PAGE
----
Well, here I am.

It's nice to know I'm not alone.

 
Old 08-14-2010, 08:49 AM   #3
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Join Date: Dec 2007
Location: USA
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8800GTS HB User
Re: Passive-Aggressive

Hey, good post about passive-aggressive behavior. I enjoyed reading your post, and I must say I am truly sorry that you have to put up with walking on so many egg-shells.

I'll tell you something, not once in the entire post, nor the reply from the second person was, "ASSERTIVENESS," mentioned... I find it odd, because assertiveness happens to be the middle ground of passive-aggressive behavior. I myself needed some help learning how to remain assertive, and in practising it - I learned that sometimes; it takes alittle bit of getting used to in order to follow through with it and make your life and the lives of loved ones better in the long run.

Anyway, I personally appreciate what you said at the end of your post, about how you ended up having to become passive - aggressive, in order to deal with your husband's passive-aggressive behaviors... I find it extremely interesting that you can admit to that, and I can say with personal experience that I've had to do the same thing in some of my relationships. The important thing is - that you recognize when you do this. IT IS; a CLEAR indication, that when YOU have to become passive in a relationship - that you do so because it is NOT safe to be otherwise... Which should give you an obvious insight into the relationship in which you're trying to, "SAVE," that it is NOT worth it. You must learn to accept that some people are truly not good for you. I know the whole bit about feeling like you can save someone, like you can help them come to terms with their issues, but trust me - if they're in so much denial that they can't even accept nor acknowledge their own issues at the cost of your own reputation and well-being; it only puts you into a more unsuitable place in the food chain.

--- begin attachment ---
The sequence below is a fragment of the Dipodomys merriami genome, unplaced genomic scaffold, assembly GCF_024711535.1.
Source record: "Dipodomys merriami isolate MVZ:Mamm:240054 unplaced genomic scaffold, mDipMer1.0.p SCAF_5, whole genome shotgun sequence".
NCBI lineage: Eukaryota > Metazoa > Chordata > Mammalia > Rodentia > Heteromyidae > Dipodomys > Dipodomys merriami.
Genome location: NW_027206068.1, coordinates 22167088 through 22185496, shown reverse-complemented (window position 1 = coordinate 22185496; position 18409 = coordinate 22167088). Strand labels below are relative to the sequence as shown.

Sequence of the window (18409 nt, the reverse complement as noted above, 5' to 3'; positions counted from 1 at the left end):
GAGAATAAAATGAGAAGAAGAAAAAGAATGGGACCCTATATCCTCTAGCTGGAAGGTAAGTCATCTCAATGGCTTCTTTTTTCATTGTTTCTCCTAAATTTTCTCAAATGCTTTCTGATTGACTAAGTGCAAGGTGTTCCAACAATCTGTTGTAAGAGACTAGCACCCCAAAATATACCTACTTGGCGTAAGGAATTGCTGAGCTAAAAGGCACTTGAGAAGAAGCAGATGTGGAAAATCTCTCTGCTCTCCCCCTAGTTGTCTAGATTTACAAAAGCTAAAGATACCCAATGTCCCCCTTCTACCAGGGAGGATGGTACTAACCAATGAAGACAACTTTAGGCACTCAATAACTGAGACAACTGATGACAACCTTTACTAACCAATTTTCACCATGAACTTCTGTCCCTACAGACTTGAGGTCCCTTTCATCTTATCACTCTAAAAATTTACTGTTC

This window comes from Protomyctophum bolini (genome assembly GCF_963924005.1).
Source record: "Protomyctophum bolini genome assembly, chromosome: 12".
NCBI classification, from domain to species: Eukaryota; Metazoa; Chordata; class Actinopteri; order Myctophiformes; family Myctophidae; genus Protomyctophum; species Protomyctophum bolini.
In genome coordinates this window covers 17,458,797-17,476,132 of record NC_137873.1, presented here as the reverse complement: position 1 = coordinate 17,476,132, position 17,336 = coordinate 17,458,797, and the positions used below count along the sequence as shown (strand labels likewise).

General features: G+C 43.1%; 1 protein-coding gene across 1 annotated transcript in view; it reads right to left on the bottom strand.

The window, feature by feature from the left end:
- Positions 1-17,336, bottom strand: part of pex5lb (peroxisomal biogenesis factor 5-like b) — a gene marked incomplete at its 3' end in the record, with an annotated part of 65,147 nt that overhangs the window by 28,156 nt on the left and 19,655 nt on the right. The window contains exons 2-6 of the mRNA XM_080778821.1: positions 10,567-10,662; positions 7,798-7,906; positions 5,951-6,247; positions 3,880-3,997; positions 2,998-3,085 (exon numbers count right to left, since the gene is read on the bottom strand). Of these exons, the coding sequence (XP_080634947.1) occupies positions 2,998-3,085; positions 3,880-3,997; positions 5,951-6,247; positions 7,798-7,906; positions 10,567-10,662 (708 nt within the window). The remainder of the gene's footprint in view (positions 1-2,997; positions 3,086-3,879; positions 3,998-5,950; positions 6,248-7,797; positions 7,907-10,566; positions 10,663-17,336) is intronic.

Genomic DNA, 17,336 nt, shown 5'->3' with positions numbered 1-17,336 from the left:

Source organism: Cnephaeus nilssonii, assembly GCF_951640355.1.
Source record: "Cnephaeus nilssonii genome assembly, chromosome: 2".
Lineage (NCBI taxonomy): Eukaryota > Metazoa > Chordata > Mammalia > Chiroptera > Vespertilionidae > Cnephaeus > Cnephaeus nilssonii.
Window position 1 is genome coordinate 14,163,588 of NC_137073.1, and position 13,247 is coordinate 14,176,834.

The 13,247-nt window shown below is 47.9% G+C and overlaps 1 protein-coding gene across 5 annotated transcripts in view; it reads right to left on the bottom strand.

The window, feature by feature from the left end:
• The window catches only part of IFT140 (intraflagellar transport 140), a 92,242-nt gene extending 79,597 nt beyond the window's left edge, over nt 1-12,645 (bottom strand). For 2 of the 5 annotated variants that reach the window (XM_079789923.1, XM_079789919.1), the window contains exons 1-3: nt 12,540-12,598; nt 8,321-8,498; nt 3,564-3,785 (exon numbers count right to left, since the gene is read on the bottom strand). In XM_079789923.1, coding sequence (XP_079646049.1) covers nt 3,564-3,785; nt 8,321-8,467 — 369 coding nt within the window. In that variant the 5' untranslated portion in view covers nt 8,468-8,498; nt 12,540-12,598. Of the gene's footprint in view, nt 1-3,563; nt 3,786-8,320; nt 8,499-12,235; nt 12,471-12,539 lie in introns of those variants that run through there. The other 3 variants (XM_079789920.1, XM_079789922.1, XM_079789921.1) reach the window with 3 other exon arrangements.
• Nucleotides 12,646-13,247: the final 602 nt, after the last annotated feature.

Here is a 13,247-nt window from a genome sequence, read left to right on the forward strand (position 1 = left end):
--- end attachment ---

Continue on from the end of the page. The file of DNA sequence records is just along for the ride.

So basically, my advice (Of course it should be taken lightly because this is an online forum) is to learn to assert yourself; even if and when it makes you feel guilty, or pushes people away for which you've previously had no choice but to walk on egg shells and remain in passive communication in order to maintain the relationship. The truth is, you're continuing to allow the other person to act the same way whenever you choose not to assert yourself. I know it sounds rediculous... But trust me. If you were to assert yourself, it COULD change things dramatically. For one, "You can't help the problem if you don't know what it is." And already you've mentioned that your boyfriends / husbands are in such denial of ever doing anything wrong - that it would make sense that they believe things are all good and dandy except for minor arguments and setbacks... What you need to do is assert yourself and tell them how you feel, how they make you feel, and how you need things to change in order for any kind of future relationship to exist... If they cannot accept that, or throw things in your face, then I am sorry; BUT - the relationship is NOT worth putting up with at the expense of your own well-being.

The trick is, to remain assertive. And then people will stop walking all over you. Some people think that being assertive is a mean thing to do - but honestly; it is not. The more you do it, the more you'll see the positive benefits BOTH for yourself and the other people in the relationship for which you've felt the need to assert yourself in the first place.